MOSUL: Human Rights Watch (HRW) said on Sunday that Syrian officials, camp management, and three international organisations have confirmed that in early January 2018, Iraqi forces forcibly displaced at least 235 families of suspected affiliates of the Islamic State, also known as ISIS – most of them were forced to go to Daquq camp, in the Kirkuk governorate, and a smaller number of two other camps in the area.
As these families were being displaced, groups within the Popular Mobilization Forces (PMF), also known as the al-Hashd al-Sha’abi, destroyed some of their homes, forced some parents to leave children behind, stole some of the families’ livestock, and beat at least three of the men.
The HRW Deputy for Middle East Lama Fakih said, “How can Iraq claim it’s turned a corner and supports reconciliation when its own forces are waging collective punishment on civilians. Nothing positive can be gained from government complicity in furthering divisions in Iraqi society.”
The manager of Daquq camp, 30 kilometres south of the city of Kirkuk, told HRW during a January 23, 2018, visit that the camp had received 220 families since January 4.
Some had previously been residents of the camp or other camps for the displaced between 2014 and 2016, when their homes were in areas under ISIS control, and had returned to their homes in November 2017, after Iraqi forces retook these locations.
While a number of aid groups work in the camp, it has limited medical and educational services. A representative from an international organisation confirmed that forces forcibly displaced at least 15 more families to two other camps in the area.
HRW interviewed 24 people from 19 families, who said they had been brought to the camp between January 4 and 9.
These families came from 10 villages: al-Dhirban, al-Alwiya al-Jadida, Garhat Ghazan, Gharifi, Kaysuma, Kifah, Maftool, Maratah, Murabata, and Sayid Hamid. All except one person readily admitted that they had relatives who joined ISIS.
They said that PMF and army forces rounded up the families with no warning in a coordinated effort based on lists of names they had compiled and brought them to the camp after screening at military bases.
They added that when they asked why they were being displaced, soldiers told them they were innocent but had to move to the camp because their relatives had joined ISIS.
On January 24, a lawyer and a human rights worker in Hawija told HRW that there were no federal or provincial decrees or orders to displace these families, and a Hawija judge reiterated that from a legal perspective, these families had done nothing wrong and should not be sanctioned.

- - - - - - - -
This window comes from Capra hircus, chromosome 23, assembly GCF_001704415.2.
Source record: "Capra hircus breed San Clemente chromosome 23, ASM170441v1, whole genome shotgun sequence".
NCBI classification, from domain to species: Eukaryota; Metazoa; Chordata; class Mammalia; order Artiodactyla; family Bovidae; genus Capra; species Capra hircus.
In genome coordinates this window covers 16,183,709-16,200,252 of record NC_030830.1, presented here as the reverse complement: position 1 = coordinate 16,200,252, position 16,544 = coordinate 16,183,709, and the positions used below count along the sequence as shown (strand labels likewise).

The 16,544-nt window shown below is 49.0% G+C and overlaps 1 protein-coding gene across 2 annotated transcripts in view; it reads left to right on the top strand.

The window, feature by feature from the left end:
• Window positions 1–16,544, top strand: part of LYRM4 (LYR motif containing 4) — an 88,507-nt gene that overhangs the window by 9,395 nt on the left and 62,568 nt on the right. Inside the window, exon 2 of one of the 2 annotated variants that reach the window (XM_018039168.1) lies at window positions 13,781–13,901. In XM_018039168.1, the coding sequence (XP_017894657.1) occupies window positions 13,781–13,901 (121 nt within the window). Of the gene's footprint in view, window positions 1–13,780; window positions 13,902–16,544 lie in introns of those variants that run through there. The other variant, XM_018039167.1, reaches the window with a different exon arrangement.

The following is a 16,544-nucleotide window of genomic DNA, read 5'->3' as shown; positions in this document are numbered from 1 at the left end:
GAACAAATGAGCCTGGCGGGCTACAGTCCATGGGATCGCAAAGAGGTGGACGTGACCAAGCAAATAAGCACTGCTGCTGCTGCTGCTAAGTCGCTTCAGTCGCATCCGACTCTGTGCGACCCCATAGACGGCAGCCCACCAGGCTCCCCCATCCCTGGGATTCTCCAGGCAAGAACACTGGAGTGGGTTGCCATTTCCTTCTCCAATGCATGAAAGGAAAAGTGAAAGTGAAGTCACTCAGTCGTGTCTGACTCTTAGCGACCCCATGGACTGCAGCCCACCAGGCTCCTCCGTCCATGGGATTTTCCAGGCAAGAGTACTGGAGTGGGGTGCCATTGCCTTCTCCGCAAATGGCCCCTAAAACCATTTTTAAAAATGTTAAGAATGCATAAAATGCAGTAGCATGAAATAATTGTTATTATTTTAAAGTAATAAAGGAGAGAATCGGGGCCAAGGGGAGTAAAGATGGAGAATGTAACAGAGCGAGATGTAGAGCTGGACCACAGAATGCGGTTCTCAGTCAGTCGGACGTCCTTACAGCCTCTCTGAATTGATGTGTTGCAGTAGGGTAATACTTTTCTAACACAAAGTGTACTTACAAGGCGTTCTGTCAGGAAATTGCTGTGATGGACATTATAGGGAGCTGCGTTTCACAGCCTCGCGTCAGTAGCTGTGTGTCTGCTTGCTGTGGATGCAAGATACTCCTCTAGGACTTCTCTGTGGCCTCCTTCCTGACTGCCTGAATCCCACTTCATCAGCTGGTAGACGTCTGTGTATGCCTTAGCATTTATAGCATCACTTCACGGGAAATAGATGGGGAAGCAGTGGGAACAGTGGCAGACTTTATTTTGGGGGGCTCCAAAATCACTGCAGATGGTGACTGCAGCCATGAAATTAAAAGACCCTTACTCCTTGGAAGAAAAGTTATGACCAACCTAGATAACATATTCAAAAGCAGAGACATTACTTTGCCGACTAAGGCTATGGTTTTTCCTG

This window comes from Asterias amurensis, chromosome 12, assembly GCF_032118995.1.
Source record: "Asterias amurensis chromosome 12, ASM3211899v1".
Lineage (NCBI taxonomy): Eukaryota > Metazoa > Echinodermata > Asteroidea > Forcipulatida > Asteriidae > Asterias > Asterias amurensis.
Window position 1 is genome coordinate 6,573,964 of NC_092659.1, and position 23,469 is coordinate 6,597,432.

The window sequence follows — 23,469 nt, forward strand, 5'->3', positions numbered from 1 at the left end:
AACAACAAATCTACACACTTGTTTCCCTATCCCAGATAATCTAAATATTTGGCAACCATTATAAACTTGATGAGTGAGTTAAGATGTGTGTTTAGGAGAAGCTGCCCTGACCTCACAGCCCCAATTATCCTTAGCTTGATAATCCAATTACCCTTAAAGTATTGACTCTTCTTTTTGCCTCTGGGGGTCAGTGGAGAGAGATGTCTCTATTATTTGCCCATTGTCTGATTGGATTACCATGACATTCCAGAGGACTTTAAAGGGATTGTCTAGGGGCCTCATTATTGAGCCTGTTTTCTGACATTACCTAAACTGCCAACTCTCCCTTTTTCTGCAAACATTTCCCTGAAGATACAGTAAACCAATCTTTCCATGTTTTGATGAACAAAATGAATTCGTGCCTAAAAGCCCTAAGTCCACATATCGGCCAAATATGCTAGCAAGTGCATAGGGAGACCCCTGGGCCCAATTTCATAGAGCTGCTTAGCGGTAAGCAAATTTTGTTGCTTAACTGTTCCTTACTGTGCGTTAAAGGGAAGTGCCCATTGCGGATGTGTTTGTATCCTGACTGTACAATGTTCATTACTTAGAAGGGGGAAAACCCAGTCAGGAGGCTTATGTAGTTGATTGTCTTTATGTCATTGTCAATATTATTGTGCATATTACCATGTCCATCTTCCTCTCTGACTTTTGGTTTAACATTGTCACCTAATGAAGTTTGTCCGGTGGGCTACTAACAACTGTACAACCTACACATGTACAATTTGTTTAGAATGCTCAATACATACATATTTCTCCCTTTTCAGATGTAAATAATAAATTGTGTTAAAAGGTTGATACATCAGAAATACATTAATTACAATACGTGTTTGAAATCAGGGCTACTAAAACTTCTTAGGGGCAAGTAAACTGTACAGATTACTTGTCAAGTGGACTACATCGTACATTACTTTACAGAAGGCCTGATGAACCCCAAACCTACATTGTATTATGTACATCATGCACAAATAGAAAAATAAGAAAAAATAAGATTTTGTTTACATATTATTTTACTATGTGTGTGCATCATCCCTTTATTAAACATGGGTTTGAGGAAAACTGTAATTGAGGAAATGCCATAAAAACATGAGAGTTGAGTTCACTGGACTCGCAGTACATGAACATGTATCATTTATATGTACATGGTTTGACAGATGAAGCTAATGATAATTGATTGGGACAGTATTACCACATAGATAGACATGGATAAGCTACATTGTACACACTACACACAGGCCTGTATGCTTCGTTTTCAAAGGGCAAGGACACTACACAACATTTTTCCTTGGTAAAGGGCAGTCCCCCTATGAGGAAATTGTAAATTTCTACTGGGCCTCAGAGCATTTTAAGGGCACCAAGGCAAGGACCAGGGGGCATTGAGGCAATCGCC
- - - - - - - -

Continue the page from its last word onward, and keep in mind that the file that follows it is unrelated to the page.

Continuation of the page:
Independent observers at Daquq spoke to three men from the same village on the day they arrived, who said PMF forces had beaten them. The men showed the observers their backs, which were covered with large purple bruises.
The observers took photographs, which they showed HRW. People from that village told that PMF forces had beaten them but that they were afraid to provide more details.
Those interviewed by HRW and the camp manager said that the local police working in the camp have confiscated their families’ identity papers and are holding them so that none of the families can flee. If one member of a family finds someone inside the camp to sponsor them and gets permission to leave, for example, to go to the hospital, only that member of the family can leave, but the rest must stay behind to ensure their return, the manager said.
Human Rights Watch reviewed satellite imagery that was available for three of the villages – Garhat Ghazan, Kifah, and Sayid Hamid – which corroborated the destruction of eight homes by heavy machinery between January 3 and 9, as well as the destruction of 21 homes in the nearby village of Safraa over the same period.
A local human rights activist confirmed that families were displaced from the three villages in the beginning of January, and satellite imagery available for one of the villages confirmed the destruction took place between January 3 and 9.
It is a basic international standard that punishment for crimes should only be imposed on people responsible for the crimes, after a fair trial to determine individual guilt. Imposing collective punishment on families, villages, or entire communities is strictly forbidden and can itself be a crime, especially if it results in forced displacement.
Under the laws of war, forced displacement of civilians is strictly prohibited except in the limited cases in which displacement is necessary to protect civilians or for military necessity, and then only for as long as it is needed.
Under the Rome Statute of the International Criminal Court, it is a war crime to order such unlawful displacements of civilians during a conflict.
Widespread or systematic unlawful forced displacement imposed as a policy of the state or organised group can amount to a crime against humanity.
Iraqi authorities should take immediate steps to investigate these alleged war crimes and other allegations of unlawful demolitions, looting, and destruction of civilian property, HRW further added.
Fakih said, “Iraqi authorities forcibly displacing these families are condemning them to a bleak future of difficult economic circumstances, restricted educational opportunities, and dismal living conditions in prison camps.”